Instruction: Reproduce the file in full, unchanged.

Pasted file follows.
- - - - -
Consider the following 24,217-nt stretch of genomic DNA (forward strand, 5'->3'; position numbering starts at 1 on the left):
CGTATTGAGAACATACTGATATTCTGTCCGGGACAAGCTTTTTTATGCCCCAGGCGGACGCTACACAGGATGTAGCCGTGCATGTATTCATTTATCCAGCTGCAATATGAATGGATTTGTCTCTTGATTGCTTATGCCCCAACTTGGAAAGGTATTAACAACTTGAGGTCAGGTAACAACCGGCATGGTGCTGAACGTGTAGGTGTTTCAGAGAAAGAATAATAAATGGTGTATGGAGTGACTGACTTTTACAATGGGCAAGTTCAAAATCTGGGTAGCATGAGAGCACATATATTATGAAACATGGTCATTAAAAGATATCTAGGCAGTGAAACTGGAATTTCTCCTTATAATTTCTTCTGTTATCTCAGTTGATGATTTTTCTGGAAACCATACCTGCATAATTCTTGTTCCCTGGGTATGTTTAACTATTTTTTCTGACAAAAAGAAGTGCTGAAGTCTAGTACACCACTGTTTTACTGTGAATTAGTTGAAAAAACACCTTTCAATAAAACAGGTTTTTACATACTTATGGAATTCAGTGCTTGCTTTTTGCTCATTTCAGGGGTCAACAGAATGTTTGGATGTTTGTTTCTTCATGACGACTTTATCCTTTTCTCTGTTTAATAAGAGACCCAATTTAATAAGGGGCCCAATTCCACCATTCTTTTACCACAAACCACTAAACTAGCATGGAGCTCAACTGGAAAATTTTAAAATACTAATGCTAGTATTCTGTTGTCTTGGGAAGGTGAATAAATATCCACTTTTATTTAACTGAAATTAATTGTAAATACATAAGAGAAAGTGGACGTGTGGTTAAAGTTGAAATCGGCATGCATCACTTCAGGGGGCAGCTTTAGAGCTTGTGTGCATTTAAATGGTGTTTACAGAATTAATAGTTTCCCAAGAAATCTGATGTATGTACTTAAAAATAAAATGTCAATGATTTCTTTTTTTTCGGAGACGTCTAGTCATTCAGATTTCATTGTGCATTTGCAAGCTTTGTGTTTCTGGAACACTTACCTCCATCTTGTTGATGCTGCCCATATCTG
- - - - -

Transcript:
Consider the following 24,217-nt stretch of genomic DNA (forward strand, 5'->3'; position numbering starts at 1 on the left):
CGTATTGAGAACATACTGATATTCTGTCCGGGACAAGCTTTTTTATGCCCCAGGCGGACGCTACACAGGATGTAGCCGTGCATGTATTCATTTATCCAGCTGCAATATGAATGGATTTGTCTCTTGATTGCTTATGCCCCAACTTGGAAAGGTATTAACAACTTGAGGTCAGGTAACAACCGGCATGGTGCTGAACGTGTAGGTGTTTCAGAGAAAGAATAATAAATGGTGTATGGAGTGACTGACTTTTACAATGGGCAAGTTCAAAATCTGGGTAGCATGAGAGCACATATATTATGAAACATGGTCATTAAAAGATATCTAGGCAGTGAAACTGGAATTTCTCCTTATAATTTCTTCTGTTATCTCAGTTGATGATTTTTCTGGAAACCATACCTGCATAATTCTTGTTCCCTGGGTATGTTTAACTATTTTTTCTGACAAAAAGAAGTGCTGAAGTCTAGTACACCACTGTTTTACTGTGAATTAGTTGAAAAAACACCTTTCAATAAAACAGGTTTTTACATACTTATGGAATTCAGTGCTTGCTTTTTGCTCATTTCAGGGGTCAACAGAATGTTTGGATGTTTGTTTCTTCATGACGACTTTATCCTTTTCTCTGTTTAATAAGAGACCCAATTTAATAAGGGGCCCAATTCCACCATTCTTTTACCACAAACCACTAAACTAGCATGGAGCTCAACTGGAAAATTTTAAAATACTAATGCTAGTATTCTGTTGTCTTGGGAAGGTGAATAAATATCCACTTTTATTTAACTGAAATTAATTGTAAATACATAAGAGAAAGTGGACGTGTGGTTAAAGTTGAAATCGGCATGCATCACTTCAGGGGGCAGCTTTAGAGCTTGTGTGCATTTAAATGGTGTTTACAGAATTAATAGTTTCCCAAGAAATCTGATGTATGTACTTAAAAATAAAATGTCAATGATTTCTTTTTTTTCGGAGACGTCTAGTCATTCAGATTTCATTGTGCATTTGCAAGCTTTGTGTTTCTGGAACACTTACCTCCATCTTGTTGATGCTGCCCATATCTG